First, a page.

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  2. I think its really important that you mix combat with equal parts of skill use, riddles or problem solving, interaction with NPCs, traps and just plain nothingness

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  3. This makes me want to write up a random empty room chart.

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  4. Must remember this as I stock my megadungeon....

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  5. Agreed.
    I use Dungeon design section from Moldvay Basic set and Dungeon Dressing tables from DMG. I like the encounter typology (combat, skill, trap, role playing, etc) from D&D 3rd Edition.

    I usually use an overarching theme from whoch to derive the Dungeon ecology from the Dungeon's origin and its history. Underground quarters of a Necromancer consumed by his obssessions will be different from a border outpost that was overrun by goblinoids and taken over by a thieves guild that specializes in blind-fighting. Dungeon exploration is what makes D&D unique and that is why I still have it and integrate it into the campaign, which, strictly speaking, is not dependent on them.

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  6. Dungeons aren't real until full maps and keyed notes are posted ;)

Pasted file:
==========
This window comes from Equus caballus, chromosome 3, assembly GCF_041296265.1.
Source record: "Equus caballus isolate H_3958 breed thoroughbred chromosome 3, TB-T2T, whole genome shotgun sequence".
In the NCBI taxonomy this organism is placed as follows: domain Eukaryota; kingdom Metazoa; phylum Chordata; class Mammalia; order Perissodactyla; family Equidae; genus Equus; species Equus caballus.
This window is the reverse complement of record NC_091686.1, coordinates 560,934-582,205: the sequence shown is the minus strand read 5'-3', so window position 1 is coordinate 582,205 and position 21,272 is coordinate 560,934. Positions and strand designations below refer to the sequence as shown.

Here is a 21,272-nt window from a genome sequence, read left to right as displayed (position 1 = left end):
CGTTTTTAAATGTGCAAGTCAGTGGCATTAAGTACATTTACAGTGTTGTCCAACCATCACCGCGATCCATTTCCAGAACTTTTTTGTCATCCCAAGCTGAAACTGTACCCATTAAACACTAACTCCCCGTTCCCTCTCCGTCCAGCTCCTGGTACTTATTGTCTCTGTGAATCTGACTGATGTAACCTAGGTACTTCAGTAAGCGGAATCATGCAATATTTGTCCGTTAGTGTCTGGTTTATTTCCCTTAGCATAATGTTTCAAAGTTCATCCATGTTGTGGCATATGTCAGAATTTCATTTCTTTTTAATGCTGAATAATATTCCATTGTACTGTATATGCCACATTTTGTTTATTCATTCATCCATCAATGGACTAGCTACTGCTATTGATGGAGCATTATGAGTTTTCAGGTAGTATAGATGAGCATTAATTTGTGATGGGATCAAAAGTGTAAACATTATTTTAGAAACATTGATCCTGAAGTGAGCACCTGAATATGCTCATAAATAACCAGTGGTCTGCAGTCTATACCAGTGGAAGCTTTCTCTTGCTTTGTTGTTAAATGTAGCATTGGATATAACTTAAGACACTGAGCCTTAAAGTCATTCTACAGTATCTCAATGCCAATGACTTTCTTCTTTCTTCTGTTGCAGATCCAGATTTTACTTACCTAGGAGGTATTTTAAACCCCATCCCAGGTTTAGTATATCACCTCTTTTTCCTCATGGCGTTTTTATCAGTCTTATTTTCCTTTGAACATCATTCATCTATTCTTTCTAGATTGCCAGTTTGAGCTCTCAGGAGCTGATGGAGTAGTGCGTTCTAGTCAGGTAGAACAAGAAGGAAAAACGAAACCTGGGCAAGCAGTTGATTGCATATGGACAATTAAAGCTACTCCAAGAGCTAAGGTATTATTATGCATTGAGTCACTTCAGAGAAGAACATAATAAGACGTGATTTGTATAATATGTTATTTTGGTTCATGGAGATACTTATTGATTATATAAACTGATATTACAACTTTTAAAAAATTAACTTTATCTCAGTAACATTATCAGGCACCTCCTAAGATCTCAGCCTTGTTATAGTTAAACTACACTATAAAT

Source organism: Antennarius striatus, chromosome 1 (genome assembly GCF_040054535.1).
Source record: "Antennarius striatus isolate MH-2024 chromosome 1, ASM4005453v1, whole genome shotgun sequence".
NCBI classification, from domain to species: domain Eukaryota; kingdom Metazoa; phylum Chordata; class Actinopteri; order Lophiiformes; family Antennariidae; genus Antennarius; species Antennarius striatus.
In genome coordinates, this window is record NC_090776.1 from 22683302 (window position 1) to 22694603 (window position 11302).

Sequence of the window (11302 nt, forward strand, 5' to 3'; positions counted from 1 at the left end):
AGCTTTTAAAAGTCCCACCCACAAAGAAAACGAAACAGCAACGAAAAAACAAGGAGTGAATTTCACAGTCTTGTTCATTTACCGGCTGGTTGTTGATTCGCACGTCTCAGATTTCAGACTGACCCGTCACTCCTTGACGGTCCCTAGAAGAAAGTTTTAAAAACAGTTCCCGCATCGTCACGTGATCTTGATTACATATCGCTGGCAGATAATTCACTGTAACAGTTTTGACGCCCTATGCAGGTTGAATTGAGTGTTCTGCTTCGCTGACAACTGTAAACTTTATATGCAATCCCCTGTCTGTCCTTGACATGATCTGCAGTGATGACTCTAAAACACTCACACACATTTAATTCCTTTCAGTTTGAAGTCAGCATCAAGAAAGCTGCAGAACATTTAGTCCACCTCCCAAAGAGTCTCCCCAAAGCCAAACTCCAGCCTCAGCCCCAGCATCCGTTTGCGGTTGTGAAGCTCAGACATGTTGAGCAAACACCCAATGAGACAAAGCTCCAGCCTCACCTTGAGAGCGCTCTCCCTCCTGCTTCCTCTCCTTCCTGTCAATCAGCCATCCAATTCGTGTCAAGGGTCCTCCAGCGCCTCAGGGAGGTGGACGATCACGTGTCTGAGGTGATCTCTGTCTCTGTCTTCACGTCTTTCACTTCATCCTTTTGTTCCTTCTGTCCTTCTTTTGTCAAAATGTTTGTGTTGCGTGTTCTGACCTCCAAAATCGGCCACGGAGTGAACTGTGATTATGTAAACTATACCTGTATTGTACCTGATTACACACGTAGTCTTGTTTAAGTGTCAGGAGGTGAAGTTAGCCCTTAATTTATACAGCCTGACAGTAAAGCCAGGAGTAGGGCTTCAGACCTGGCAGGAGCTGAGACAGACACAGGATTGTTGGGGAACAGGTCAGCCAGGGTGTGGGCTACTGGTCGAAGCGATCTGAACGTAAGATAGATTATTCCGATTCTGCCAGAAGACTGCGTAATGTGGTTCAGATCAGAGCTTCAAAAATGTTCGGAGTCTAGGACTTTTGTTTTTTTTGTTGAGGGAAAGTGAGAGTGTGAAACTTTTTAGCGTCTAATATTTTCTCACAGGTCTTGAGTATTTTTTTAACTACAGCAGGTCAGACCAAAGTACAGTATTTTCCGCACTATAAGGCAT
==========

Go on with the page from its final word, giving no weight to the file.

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  7. Dungeons and their contents have to make some sense to me in the context of the game's setting, or else I just don't enjoy them. (As a player, of course, figuring how it "makes sense" is part of the fun.) Thus I agree with you that a large portion of the rooms should be empty. A too-crowded dungeon feels more like a bus station than a place of mystery.

    Aside: One of the fascinating things about watching your Dwimmermount experiment is seeing how you take random rolls and decisions made during the campaign and make sense of them afterward.

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  8. I love empty rooms. The more random the better. One of my favorite features of the GM Tool Kit app for the iPhone (free!) is that it has a room contents generator for those emergency moments.